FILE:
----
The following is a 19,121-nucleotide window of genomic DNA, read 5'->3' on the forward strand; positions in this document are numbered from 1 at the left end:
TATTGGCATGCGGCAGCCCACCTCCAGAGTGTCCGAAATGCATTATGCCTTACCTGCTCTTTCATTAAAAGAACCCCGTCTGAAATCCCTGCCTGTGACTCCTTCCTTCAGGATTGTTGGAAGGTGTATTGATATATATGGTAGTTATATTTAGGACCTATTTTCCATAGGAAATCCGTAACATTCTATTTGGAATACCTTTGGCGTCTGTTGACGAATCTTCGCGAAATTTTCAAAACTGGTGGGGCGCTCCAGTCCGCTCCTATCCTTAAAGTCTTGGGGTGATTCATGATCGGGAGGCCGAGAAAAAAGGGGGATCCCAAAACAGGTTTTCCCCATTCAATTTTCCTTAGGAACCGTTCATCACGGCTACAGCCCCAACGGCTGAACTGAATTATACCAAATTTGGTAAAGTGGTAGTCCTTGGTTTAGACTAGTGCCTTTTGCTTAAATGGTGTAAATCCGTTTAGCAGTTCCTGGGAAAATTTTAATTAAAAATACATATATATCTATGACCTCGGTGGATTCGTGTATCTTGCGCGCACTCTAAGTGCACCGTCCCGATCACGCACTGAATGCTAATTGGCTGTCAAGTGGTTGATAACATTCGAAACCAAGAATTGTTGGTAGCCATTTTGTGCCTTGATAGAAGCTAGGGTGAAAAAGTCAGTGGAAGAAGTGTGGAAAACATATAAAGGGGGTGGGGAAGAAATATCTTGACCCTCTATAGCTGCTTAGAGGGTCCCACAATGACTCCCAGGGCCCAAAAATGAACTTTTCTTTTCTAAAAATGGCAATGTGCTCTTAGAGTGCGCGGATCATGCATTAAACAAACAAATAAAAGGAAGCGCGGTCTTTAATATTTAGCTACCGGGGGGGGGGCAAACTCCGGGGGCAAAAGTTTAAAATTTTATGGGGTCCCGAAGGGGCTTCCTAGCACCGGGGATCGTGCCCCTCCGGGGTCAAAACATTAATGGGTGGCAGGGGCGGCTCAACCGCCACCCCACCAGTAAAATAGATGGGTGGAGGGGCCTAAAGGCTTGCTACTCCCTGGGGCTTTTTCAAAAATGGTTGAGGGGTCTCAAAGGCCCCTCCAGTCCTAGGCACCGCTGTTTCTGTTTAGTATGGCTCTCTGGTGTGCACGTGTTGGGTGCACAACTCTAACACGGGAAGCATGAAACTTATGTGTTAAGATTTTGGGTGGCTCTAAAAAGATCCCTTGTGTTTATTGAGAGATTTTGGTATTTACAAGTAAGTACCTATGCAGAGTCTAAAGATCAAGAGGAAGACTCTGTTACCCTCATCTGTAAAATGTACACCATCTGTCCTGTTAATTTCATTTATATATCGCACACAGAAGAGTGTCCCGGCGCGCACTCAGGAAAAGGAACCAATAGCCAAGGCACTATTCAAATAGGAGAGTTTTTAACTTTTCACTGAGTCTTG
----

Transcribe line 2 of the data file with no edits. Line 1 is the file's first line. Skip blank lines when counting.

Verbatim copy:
TATTGGCATGCGGCAGCCCACCTCCAGAGTGTCCGAAATGCATTATGCCTTACCTGCTCTTTCATTAAAAGAACCCCGTCTGAAATCCCTGCCTGTGACTCCTTCCTTCAGGATTGTTGGAAGGTGTATTGATATATATGGTAGTTATATTTAGGACCTATTTTCCATAGGAAATCCGTAACATTCTATTTGGAATACCTTTGGCGTCTGTTGACGAATCTTCGCGAAATTTTCAAAACTGGTGGGGCGCTCCAGTCCGCTCCTATCCTTAAAGTCTTGGGGTGATTCATGATCGGGAGGCCGAGAAAAAAGGGGGATCCCAAAACAGGTTTTCCCCATTCAATTTTCCTTAGGAACCGTTCATCACGGCTACAGCCCCAACGGCTGAACTGAATTATACCAAATTTGGTAAAGTGGTAGTCCTTGGTTTAGACTAGTGCCTTTTGCTTAAATGGTGTAAATCCGTTTAGCAGTTCCTGGGAAAATTTTAATTAAAAATACATATATATCTATGACCTCGGTGGATTCGTGTATCTTGCGCGCACTCTAAGTGCACCGTCCCGATCACGCACTGAATGCTAATTGGCTGTCAAGTGGTTGATAACATTCGAAACCAAGAATTGTTGGTAGCCATTTTGTGCCTTGATAGAAGCTAGGGTGAAAAAGTCAGTGGAAGAAGTGTGGAAAACATATAAAGGGGGTGGGGAAGAAATATCTTGACCCTCTATAGCTGCTTAGAGGGTCCCACAATGACTCCCAGGGCCCAAAAATGAACTTTTCTTTTCTAAAAATGGCAATGTGCTCTTAGAGTGCGCGGATCATGCATTAAACAAACAAATAAAAGGAAGCGCGGTCTTTAATATTTAGCTACCGGGGGGGGGGCAAACTCCGGGGGCAAAAGTTTAAAATTTTATGGGGTCCCGAAGGGGCTTCCTAGCACCGGGGATCGTGCCCCTCCGGGGTCAAAACATTAATGGGTGGCAGGGGCGGCTCAACCGCCACCCCACCAGTAAAATAGATGGGTGGAGGGGCCTAAAGGCTTGCTACTCCCTGGGGCTTTTTCAAAAATGGTTGAGGGGTCTCAAAGGCCCCTCCAGTCCTAGGCACCGCTGTTTCTGTTTAGTATGGCTCTCTGGTGTGCACGTGTTGGGTGCACAACTCTAACACGGGAAGCATGAAACTTATGTGTTAAGATTTTGGGTGGCTCTAAAAAGATCCCTTGTGTTTATTGAGAGATTTTGGTATTTACAAGTAAGTACCTATGCAGAGTCTAAAGATCAAGAGGAAGACTCTGTTACCCTCATCTGTAAAATGTACACCATCTGTCCTGTTAATTTCATTTATATATCGCACACAGAAGAGTGTCCCGGCGCGCACTCAGGAAAAGGAACCAATAGCCAAGGCACTATTCAAATAGGAGAGTTTTTAACTTTTCACTGAGTCTTG